[How to] Stay Human
Created by AVLT
Directed by Matt Slaybaugh.
Sound Design by Dave Wallingford
Lighting Design by Jason Banks
Scenic Art by Michael Szajna
Featured directing by Eleni Papaleonardos
Thursday, November 5 @ 8pm w/ TALKBACK
Friday, November 6 @ 8pm w/ TALKBACK
Saturday, November 7 @ 8pm w/ TALKBACK
Sunday, November 8 @ 2pm
Wednesday, November 11 @ 6pm
Thursday, November 12 @ 8pm w/ TALKBACK
Friday, November 13 @ 12pm
Friday, November 13 @ 8pm w/ TALKBACK
Saturday, November 14 @ 8pm
All performances @
Columbus Performing Arts Center.
549 Franklin Avenue
CLICK HERE for a map and to get directions.
Call 614-558-7408 for more info.
Make reservations online
or Pay What You Want at the door.
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If you're not thinking about change, then this play might be too soon for you.
I received a very nice email from someone with whom I worked on the Obama campaign. We had a pretty great day together about a year ago. She’s got two fantastic quotations at the bottom of her email which are definitely worth sharing in the context of [How to] Stay Human.
If you have come to help me, you are wasting your time. But if you have come because your liberation is tied up with mine, then let us work together.
Sometimes you have to act as if acting will make a difference, even when you can’t prove that it will.
Years ago, we lifted the first line of this poem by Diane DiPrima for a play called Pursuit of Happiness. It’s been with us ever since.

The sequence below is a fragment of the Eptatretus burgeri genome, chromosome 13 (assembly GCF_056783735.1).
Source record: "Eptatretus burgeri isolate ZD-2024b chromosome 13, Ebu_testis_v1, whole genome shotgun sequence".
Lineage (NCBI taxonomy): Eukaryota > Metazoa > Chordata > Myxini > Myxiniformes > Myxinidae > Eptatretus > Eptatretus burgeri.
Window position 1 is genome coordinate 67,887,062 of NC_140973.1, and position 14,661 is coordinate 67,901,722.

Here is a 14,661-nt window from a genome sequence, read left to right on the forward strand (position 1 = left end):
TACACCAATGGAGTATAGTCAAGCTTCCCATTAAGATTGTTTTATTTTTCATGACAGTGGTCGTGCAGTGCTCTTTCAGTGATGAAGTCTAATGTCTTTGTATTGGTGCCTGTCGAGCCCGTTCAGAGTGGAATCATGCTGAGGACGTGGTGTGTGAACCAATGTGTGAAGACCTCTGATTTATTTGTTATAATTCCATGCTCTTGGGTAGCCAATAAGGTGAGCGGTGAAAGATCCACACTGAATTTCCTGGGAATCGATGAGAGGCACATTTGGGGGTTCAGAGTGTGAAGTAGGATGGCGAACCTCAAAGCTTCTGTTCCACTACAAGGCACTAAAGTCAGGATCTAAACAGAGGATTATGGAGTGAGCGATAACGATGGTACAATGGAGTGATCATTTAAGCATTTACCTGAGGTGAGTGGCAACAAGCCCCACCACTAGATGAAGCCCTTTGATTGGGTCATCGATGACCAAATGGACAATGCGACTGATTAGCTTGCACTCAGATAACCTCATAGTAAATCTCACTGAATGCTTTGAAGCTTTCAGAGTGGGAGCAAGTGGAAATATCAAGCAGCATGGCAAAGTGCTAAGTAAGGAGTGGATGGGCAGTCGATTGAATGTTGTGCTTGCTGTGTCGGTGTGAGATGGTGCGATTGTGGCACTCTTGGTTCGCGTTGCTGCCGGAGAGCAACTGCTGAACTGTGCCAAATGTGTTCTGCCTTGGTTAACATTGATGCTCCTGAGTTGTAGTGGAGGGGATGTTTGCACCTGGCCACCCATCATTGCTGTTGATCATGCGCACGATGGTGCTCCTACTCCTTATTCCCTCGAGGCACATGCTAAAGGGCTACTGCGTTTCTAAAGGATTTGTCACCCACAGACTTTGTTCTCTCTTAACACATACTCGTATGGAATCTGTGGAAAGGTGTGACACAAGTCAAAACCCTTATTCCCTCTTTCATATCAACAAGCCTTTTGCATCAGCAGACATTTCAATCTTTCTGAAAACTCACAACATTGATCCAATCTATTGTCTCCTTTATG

Revolutionary Letter #1
I have just realized that the stakes are myself
I have no other
ransom money, nothing to break or barter but my life
my spirit measured out, in bits, spread over
the roulette table, I recoup what I can
nothing else to shove under the nose of the maitre de jeu
nothing to thrust out the window, no white flag
this flesh all I have to offer, to make the play with
this immediate head, what it comes up with, my move
as we slither over this go board, stepping always
(we hope) between the lines
Americans have tended to watch with a remarkable (I think frightening) degree of passivity as crises of all sorts have gripped the country and sent millions of lives into tailspins. Where people once might have deluged their elected representatives with complaints, joined unions, resisted mass firings, confronted their employers with serious demands, marched for social justice and created brand new civic organizations to fight for the things they believed in, the tendency now is to assume that there is little or nothing ordinary individuals can do about the conditions that plague them.
This is so wrong. It is the kind of thinking that would have stopped the civil rights movement in its tracks, that would have kept women in the kitchen or the steno pool, that would have prevented labor unions from forcing open the doors that led to the creation of a vast middle class.
This passivity and sense of helplessness most likely stems from the refusal of so many Americans over the past few decades to acknowledge any sense of personal responsibility for the policies and choices that have led the country into such a dismal state of affairs, and to turn their backs on any real obligation to help others who were struggling.
Those chickens have come home to roost. Being an American has become a spectator sport. Most Americans watch the news the way you’d watch a ballgame, or a long-running television series, believing that they have no more control over important real-life events than a viewer would have over a coach’s strategy or a script for “Law & Order.”